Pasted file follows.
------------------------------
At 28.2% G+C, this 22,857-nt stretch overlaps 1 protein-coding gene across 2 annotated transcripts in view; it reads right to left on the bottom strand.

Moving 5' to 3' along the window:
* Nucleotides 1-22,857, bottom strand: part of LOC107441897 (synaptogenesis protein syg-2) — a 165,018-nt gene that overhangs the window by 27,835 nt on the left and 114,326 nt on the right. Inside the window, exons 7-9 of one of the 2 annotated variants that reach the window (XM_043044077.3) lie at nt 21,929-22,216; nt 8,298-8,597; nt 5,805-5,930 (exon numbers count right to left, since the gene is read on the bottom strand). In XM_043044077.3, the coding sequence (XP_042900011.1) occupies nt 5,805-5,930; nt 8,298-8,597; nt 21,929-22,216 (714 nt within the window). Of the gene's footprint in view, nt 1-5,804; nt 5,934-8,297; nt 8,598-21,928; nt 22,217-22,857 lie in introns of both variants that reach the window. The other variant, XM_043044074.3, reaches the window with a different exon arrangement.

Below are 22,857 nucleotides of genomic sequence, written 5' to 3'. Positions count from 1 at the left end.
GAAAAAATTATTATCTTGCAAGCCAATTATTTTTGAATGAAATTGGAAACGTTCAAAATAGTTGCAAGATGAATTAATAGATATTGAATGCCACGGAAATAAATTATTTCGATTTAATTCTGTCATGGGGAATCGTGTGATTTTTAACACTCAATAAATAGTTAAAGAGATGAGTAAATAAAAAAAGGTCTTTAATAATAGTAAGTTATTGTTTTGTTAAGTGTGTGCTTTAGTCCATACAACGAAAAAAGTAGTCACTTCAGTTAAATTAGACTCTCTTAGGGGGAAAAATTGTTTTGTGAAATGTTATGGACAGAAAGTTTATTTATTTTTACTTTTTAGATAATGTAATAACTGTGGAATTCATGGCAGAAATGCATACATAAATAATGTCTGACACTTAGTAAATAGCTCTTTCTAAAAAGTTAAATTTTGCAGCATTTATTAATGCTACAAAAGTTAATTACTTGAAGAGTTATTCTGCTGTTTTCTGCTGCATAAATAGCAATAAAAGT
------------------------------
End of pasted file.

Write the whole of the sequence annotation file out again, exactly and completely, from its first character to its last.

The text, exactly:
At 28.2% G+C, this 22,857-nt stretch overlaps 1 protein-coding gene across 2 annotated transcripts in view; it reads right to left on the bottom strand.

Moving 5' to 3' along the window:
* Nucleotides 1-22,857, bottom strand: part of LOC107441897 (synaptogenesis protein syg-2) — a 165,018-nt gene that overhangs the window by 27,835 nt on the left and 114,326 nt on the right. Inside the window, exons 7-9 of one of the 2 annotated variants that reach the window (XM_043044077.3) lie at nt 21,929-22,216; nt 8,298-8,597; nt 5,805-5,930 (exon numbers count right to left, since the gene is read on the bottom strand). In XM_043044077.3, the coding sequence (XP_042900011.1) occupies nt 5,805-5,930; nt 8,298-8,597; nt 21,929-22,216 (714 nt within the window). Of the gene's footprint in view, nt 1-5,804; nt 5,934-8,297; nt 8,598-21,928; nt 22,217-22,857 lie in introns of both variants that reach the window. The other variant, XM_043044074.3, reaches the window with a different exon arrangement.

Below are 22,857 nucleotides of genomic sequence, written 5' to 3'. Positions count from 1 at the left end.
GAAAAAATTATTATCTTGCAAGCCAATTATTTTTGAATGAAATTGGAAACGTTCAAAATAGTTGCAAGATGAATTAATAGATATTGAATGCCACGGAAATAAATTATTTCGATTTAATTCTGTCATGGGGAATCGTGTGATTTTTAACACTCAATAAATAGTTAAAGAGATGAGTAAATAAAAAAAGGTCTTTAATAATAGTAAGTTATTGTTTTGTTAAGTGTGTGCTTTAGTCCATACAACGAAAAAAGTAGTCACTTCAGTTAAATTAGACTCTCTTAGGGGGAAAAATTGTTTTGTGAAATGTTATGGACAGAAAGTTTATTTATTTTTACTTTTTAGATAATGTAATAACTGTGGAATTCATGGCAGAAATGCATACATAAATAATGTCTGACACTTAGTAAATAGCTCTTTCTAAAAAGTTAAATTTTGCAGCATTTATTAATGCTACAAAAGTTAATTACTTGAAGAGTTATTCTGCTGTTTTCTGCTGCATAAATAGCAATAAAAGT